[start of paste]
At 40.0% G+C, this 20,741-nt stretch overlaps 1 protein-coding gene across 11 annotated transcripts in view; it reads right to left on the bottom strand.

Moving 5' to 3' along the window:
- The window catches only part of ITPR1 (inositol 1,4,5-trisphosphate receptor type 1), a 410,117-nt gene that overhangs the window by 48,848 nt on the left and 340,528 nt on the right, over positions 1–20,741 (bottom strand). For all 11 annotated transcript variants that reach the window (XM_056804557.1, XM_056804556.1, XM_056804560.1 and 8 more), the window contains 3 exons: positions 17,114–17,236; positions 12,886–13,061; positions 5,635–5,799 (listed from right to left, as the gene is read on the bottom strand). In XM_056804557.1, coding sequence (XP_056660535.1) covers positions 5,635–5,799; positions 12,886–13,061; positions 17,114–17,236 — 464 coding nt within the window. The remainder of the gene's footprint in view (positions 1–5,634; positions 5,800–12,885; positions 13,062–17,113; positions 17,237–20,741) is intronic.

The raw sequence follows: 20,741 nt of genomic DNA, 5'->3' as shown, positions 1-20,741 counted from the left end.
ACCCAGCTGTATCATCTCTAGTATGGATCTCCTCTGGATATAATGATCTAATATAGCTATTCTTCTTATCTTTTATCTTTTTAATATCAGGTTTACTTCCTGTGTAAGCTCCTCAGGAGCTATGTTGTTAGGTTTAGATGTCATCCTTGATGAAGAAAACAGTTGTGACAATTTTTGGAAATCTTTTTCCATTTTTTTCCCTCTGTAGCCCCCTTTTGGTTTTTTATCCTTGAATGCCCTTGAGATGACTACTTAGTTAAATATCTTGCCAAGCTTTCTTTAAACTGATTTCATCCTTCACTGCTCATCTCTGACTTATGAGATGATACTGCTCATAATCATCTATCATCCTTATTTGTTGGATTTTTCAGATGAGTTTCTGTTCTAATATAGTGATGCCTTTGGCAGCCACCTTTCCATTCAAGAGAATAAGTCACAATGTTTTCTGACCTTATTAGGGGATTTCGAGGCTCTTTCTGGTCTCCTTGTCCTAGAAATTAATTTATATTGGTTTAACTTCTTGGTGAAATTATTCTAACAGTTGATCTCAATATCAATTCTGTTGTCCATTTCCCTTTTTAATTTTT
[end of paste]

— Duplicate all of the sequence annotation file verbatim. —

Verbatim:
At 40.0% G+C, this 20,741-nt stretch overlaps 1 protein-coding gene across 11 annotated transcripts in view; it reads right to left on the bottom strand.

Moving 5' to 3' along the window:
- The window catches only part of ITPR1 (inositol 1,4,5-trisphosphate receptor type 1), a 410,117-nt gene that overhangs the window by 48,848 nt on the left and 340,528 nt on the right, over positions 1–20,741 (bottom strand). For all 11 annotated transcript variants that reach the window (XM_056804557.1, XM_056804556.1, XM_056804560.1 and 8 more), the window contains 3 exons: positions 17,114–17,236; positions 12,886–13,061; positions 5,635–5,799 (listed from right to left, as the gene is read on the bottom strand). In XM_056804557.1, coding sequence (XP_056660535.1) covers positions 5,635–5,799; positions 12,886–13,061; positions 17,114–17,236 — 464 coding nt within the window. The remainder of the gene's footprint in view (positions 1–5,634; positions 5,800–12,885; positions 13,062–17,113; positions 17,237–20,741) is intronic.

The raw sequence follows: 20,741 nt of genomic DNA, 5'->3' as shown, positions 1-20,741 counted from the left end.
ACCCAGCTGTATCATCTCTAGTATGGATCTCCTCTGGATATAATGATCTAATATAGCTATTCTTCTTATCTTTTATCTTTTTAATATCAGGTTTACTTCCTGTGTAAGCTCCTCAGGAGCTATGTTGTTAGGTTTAGATGTCATCCTTGATGAAGAAAACAGTTGTGACAATTTTTGGAAATCTTTTTCCATTTTTTTCCCTCTGTAGCCCCCTTTTGGTTTTTTATCCTTGAATGCCCTTGAGATGACTACTTAGTTAAATATCTTGCCAAGCTTTCTTTAAACTGATTTCATCCTTCACTGCTCATCTCTGACTTATGAGATGATACTGCTCATAATCATCTATCATCCTTATTTGTTGGATTTTTCAGATGAGTTTCTGTTCTAATATAGTGATGCCTTTGGCAGCCACCTTTCCATTCAAGAGAATAAGTCACAATGTTTTCTGACCTTATTAGGGGATTTCGAGGCTCTTTCTGGTCTCCTTGTCCTAGAAATTAATTTATATTGGTTTAACTTCTTGGTGAAATTATTCTAACAGTTGATCTCAATATCAATTCTGTTGTCCATTTCCCTTTTTAATTTTT